House prices set to decline despite small December rise

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The Independent Online

Economists have warned that further house price falls are on the way, despite figures from the Halifax bank showing that property values rose last month.

House prices increased by 1.3 per cent in December after three successive monthly falls. However, over the last quarter of 2007 prices were down 0.8 per cent from the third quarter. This is the first quarterly fall since the second quarter of 2000, and the biggest since the second quarter of 1995. Overall, house prices in December stood 5.2 per cent higher than a year before, with the average home put at 197,039.

The housing market slowdown was further confirmed by figures from the Council of Mortgage Lenders (CML) which showed that the number of new mortgages had fallen to a seven-month low in November. A total of 80,000 loans were taken out by home-movers during November, 3.1 per cent less than in October, while their value fell to 12.2bn, the lowest level since April last year. Anticipation of future interest rate cuts may have something to do with the slowdown.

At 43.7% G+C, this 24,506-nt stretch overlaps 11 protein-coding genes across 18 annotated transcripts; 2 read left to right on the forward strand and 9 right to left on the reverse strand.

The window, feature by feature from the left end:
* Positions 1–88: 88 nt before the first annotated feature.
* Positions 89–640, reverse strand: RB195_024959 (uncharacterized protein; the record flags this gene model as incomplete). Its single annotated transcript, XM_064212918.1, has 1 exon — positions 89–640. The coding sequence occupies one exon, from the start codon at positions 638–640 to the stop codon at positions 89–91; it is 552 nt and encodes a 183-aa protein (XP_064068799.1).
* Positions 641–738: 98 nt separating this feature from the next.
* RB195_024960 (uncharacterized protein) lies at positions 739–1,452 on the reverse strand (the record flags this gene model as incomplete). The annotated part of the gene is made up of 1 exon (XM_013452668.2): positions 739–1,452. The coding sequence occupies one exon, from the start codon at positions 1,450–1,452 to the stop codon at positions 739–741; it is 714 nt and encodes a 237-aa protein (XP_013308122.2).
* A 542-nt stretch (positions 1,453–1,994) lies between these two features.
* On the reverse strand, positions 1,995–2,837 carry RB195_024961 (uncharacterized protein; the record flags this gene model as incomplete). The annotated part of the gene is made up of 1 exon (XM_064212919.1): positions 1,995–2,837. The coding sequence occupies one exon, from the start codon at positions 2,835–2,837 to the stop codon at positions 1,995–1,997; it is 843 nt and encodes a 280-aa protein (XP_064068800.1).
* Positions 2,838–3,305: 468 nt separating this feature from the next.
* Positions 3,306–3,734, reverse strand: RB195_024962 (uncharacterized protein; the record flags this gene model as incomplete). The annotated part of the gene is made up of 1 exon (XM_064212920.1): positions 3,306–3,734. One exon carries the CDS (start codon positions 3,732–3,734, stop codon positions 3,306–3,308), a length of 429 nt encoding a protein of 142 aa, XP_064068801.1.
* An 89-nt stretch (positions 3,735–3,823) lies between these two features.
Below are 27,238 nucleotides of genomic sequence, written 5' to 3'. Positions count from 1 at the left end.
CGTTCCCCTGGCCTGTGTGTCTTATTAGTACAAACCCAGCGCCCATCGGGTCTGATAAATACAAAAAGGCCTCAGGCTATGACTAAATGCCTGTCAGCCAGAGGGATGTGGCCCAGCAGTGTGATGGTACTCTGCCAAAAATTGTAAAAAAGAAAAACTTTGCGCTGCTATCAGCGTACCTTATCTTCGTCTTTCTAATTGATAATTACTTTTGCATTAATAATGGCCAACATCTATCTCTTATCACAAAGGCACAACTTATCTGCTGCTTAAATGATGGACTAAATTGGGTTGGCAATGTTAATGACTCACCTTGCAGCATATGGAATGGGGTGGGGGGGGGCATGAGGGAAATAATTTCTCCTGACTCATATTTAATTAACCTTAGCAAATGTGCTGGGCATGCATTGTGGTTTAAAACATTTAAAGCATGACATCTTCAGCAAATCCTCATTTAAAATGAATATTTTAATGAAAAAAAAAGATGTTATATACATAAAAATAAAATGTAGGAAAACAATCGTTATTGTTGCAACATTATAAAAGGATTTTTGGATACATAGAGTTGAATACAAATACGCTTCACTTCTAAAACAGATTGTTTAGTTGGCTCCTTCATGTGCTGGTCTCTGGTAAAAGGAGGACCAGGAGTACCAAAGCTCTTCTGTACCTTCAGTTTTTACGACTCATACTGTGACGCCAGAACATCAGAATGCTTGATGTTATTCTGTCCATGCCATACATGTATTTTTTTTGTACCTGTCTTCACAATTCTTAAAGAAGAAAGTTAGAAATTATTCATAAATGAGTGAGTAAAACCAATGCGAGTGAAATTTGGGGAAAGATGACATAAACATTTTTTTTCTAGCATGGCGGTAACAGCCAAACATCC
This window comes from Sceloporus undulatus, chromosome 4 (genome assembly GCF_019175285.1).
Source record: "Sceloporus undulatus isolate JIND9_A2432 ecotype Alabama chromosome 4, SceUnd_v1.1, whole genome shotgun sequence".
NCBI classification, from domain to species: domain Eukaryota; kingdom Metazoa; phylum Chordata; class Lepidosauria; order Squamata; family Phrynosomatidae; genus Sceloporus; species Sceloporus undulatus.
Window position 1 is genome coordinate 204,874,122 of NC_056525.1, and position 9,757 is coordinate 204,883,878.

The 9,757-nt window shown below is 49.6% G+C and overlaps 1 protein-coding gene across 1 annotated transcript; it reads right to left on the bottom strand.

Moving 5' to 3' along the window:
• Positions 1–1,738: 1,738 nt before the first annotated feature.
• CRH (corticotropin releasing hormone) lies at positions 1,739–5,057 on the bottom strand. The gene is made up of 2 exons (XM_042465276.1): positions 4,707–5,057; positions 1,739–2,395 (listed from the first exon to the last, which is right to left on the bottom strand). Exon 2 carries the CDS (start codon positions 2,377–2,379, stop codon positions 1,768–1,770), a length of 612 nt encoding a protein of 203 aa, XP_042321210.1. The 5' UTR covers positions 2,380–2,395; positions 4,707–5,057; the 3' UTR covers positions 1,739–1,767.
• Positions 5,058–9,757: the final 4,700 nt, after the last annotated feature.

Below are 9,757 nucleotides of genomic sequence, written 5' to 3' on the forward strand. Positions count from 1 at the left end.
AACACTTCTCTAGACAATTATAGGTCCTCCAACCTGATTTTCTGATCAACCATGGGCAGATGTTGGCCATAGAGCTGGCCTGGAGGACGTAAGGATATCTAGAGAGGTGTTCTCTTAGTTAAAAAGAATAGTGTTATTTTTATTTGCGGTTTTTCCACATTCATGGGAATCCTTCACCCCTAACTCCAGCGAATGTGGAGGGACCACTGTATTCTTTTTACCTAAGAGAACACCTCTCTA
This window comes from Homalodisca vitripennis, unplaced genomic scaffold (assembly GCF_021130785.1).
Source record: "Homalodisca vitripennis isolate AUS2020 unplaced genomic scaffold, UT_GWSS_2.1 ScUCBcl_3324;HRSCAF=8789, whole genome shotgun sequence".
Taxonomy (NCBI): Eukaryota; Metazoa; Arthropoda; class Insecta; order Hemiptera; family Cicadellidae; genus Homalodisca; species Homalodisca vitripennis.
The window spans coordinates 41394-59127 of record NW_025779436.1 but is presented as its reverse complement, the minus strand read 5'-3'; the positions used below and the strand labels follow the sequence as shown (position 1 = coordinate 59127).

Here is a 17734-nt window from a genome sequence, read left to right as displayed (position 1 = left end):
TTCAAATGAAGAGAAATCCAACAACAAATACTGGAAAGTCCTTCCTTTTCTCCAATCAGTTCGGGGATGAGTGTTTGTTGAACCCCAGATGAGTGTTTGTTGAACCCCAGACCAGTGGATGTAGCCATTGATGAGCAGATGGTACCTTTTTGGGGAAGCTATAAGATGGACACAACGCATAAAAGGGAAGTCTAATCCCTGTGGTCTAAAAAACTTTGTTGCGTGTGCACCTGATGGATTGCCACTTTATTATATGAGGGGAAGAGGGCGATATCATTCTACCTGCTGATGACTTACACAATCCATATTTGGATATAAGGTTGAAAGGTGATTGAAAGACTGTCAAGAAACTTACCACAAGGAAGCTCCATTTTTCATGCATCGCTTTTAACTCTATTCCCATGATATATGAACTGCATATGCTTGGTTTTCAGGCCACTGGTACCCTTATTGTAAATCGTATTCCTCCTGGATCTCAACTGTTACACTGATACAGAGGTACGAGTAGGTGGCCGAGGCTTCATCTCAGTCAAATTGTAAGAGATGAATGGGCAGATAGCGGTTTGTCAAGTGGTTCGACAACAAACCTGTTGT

The CML said the proportion of borrowers taking out fixed-rate mortgages fell for the fifth successive month to 65 per cent, from 68 per cent in October and a peak of 77 per cent in June. However, the reluctance of some lenders to pass on reductions in the Bank of England's base rate may stymie the market for longer than the authorities anticipate. The CML added that the credit crunch had not yet had an appreciable effect on the affordability of mortgages, which improved slightly.

Malcolm Barr, UK economist at JPMorgan, said: "As much as this morning's Halifax data may moderate expectations of the magnitude of the decline that is in store, we continue to be surprised at the speed in which momentum in house price gains has faded. That lenders have begun to cite the expectation of house price falls as a reason to tighten credit availability, and the data have moved to confirm those expectations, remains a significant worry." Ed Stansfield, property economist at Capital Economics, said: "Further house price falls are on their way."

The effect of a subdued real estate market on consumer sentiment is clear from the latest Nationwide survey of consumer confidence, which has fallen to its lowest level since February last year. Continuing economic uncertainty and the impact of higher food and petrol prices continued to shake morale.

However, not all players in the property market are suffering. Savills, the up-market estate agency and wealth management company, said 2007 profits were set to beat forecasts as the credit squeeze failed to dent demand for high-end properties, where prices had remained "relatively firm".

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